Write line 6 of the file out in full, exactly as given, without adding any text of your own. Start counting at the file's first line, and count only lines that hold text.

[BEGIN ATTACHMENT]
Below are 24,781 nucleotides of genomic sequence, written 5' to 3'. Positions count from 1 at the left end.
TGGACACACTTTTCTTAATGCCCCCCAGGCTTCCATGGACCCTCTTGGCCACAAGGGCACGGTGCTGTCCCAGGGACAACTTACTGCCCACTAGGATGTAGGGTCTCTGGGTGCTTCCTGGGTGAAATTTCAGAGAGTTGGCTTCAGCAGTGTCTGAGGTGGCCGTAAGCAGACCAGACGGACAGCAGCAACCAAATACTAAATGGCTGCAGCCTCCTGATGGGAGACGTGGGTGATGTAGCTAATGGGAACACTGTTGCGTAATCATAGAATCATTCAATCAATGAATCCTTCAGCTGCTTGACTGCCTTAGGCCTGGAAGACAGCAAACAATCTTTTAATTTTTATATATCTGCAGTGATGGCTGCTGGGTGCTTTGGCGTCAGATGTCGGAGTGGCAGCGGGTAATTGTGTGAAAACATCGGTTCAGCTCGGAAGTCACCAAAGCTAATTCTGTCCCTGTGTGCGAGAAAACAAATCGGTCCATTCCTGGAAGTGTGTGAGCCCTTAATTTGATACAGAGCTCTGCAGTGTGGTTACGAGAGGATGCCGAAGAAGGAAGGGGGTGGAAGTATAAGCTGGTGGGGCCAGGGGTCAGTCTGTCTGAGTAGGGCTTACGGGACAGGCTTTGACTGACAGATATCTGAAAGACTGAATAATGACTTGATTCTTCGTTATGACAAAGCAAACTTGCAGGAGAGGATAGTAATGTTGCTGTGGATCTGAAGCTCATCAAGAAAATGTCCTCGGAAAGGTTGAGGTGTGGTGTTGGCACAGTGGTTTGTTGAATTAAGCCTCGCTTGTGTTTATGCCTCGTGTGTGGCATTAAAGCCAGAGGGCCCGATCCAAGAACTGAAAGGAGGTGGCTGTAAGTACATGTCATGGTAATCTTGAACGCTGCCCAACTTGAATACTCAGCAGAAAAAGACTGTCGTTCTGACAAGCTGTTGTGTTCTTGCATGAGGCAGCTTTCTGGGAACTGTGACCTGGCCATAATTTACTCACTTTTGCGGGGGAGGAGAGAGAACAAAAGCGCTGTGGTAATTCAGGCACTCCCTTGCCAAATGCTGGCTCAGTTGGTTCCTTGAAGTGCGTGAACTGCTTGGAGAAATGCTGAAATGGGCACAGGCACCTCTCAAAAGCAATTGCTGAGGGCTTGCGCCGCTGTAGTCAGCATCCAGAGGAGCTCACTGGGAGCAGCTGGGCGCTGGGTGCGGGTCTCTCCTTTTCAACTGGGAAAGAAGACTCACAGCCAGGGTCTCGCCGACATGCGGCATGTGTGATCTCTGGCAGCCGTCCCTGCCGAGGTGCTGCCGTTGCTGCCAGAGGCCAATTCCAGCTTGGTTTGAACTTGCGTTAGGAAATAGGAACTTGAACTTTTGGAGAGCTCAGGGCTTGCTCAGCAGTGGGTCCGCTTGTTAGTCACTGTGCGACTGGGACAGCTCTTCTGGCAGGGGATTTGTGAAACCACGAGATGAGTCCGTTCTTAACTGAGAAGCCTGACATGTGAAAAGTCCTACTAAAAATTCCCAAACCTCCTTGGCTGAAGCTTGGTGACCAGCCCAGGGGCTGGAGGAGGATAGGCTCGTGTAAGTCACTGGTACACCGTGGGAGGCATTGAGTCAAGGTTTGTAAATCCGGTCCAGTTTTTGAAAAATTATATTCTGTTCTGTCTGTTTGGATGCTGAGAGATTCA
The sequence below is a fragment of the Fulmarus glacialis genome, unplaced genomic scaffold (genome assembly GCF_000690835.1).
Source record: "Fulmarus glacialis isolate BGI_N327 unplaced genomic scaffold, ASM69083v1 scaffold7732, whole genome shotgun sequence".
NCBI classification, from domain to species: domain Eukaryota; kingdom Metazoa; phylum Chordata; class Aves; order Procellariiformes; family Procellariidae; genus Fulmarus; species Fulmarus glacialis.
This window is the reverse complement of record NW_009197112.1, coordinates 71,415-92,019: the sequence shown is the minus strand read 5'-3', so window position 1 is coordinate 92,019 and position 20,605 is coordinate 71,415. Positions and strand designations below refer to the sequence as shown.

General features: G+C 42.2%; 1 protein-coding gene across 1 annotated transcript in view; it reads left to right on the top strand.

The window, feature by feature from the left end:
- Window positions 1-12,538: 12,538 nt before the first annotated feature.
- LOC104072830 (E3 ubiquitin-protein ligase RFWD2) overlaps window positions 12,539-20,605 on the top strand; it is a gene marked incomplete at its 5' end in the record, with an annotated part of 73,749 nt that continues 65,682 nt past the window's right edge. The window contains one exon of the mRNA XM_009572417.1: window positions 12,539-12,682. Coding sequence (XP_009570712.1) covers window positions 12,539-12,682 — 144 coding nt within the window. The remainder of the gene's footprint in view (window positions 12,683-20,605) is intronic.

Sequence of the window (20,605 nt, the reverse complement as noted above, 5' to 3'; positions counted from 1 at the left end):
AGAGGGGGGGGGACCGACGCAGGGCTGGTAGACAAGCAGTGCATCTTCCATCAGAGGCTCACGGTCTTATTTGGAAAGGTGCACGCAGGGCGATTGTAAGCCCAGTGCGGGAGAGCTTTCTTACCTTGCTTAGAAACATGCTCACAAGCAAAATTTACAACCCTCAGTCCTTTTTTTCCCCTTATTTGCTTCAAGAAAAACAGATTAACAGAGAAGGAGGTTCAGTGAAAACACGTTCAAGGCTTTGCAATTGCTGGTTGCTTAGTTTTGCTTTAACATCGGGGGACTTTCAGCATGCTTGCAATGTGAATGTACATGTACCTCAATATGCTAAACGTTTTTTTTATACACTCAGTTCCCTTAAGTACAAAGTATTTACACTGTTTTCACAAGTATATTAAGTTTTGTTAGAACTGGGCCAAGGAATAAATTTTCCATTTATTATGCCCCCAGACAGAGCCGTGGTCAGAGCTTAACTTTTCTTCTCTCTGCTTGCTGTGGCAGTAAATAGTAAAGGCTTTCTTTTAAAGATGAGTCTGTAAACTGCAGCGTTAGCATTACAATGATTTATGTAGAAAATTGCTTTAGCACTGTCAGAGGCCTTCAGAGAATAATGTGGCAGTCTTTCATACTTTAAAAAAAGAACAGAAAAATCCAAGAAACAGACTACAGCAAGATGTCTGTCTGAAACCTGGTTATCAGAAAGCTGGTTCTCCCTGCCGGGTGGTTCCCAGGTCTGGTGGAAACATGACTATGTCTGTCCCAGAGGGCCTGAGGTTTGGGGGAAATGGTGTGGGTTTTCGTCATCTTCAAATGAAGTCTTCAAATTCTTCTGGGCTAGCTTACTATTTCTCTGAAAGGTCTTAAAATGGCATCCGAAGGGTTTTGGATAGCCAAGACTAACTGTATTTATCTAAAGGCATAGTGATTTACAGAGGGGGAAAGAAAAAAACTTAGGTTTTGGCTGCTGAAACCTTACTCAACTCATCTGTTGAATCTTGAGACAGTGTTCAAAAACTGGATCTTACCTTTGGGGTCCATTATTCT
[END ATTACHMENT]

This window is the reverse complement of record NW_009197112.1, coordinates 71,415-92,019: the sequence shown is the minus strand read 5'-3', so window position 1 is coordinate 92,019 and position 20,605 is coordinate 71,415. Positions and strand designations below refer to the sequence as shown.